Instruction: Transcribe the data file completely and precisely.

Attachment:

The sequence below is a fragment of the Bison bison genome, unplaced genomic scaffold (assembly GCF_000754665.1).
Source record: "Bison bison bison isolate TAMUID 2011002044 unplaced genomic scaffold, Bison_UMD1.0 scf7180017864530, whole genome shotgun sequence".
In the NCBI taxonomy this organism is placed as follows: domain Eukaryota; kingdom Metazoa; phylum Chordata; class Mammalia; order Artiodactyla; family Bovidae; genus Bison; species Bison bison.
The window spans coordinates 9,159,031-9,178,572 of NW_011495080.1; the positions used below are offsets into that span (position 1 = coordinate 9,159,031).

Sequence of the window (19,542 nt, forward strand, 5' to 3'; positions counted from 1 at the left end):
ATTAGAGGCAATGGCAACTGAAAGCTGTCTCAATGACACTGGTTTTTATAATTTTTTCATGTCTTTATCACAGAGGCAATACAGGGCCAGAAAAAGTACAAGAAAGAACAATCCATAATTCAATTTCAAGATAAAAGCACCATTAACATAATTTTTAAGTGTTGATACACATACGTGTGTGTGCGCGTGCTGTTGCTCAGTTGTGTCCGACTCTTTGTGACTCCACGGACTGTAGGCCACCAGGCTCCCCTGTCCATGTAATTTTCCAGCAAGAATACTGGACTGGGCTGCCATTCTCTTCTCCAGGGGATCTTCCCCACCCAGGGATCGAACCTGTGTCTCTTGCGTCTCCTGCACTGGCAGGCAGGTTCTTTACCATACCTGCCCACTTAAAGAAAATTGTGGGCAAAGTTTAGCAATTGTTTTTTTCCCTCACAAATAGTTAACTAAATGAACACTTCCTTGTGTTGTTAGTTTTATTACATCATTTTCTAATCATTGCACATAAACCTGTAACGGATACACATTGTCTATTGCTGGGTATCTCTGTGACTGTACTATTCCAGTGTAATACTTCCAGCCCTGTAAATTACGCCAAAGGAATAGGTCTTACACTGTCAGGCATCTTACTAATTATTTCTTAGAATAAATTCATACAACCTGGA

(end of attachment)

The sequence below is a fragment of the Bison bison genome, unplaced genomic scaffold (assembly GCF_000754665.1).
Source record: "Bison bison bison isolate TAMUID 2011002044 unplaced genomic scaffold, Bison_UMD1.0 scf7180017864530, whole genome shotgun sequence".
In the NCBI taxonomy this organism is placed as follows: domain Eukaryota; kingdom Metazoa; phylum Chordata; class Mammalia; order Artiodactyla; family Bovidae; genus Bison; species Bison bison.
The window spans coordinates 9,159,031-9,178,572 of NW_011495080.1; the positions used below are offsets into that span (position 1 = coordinate 9,159,031).

Sequence of the window (19,542 nt, forward strand, 5' to 3'; positions counted from 1 at the left end):
ATTAGAGGCAATGGCAACTGAAAGCTGTCTCAATGACACTGGTTTTTATAATTTTTTCATGTCTTTATCACAGAGGCAATACAGGGCCAGAAAAAGTACAAGAAAGAACAATCCATAATTCAATTTCAAGATAAAAGCACCATTAACATAATTTTTAAGTGTTGATACACATACGTGTGTGTGCGCGTGCTGTTGCTCAGTTGTGTCCGACTCTTTGTGACTCCACGGACTGTAGGCCACCAGGCTCCCCTGTCCATGTAATTTTCCAGCAAGAATACTGGACTGGGCTGCCATTCTCTTCTCCAGGGGATCTTCCCCACCCAGGGATCGAACCTGTGTCTCTTGCGTCTCCTGCACTGGCAGGCAGGTTCTTTACCATACCTGCCCACTTAAAGAAAATTGTGGGCAAAGTTTAGCAATTGTTTTTTTCCCTCACAAATAGTTAACTAAATGAACACTTCCTTGTGTTGTTAGTTTTATTACATCATTTTCTAATCATTGCACATAAACCTGTAACGGATACACATTGTCTATTGCTGGGTATCTCTGTGACTGTACTATTCCAGTGTAATACTTCCAGCCCTGTAAATTACGCCAAAGGAATAGGTCTTACACTGTCAGGCATCTTACTAATTATTTCTTAGAATAAATTCATACAACCTGGA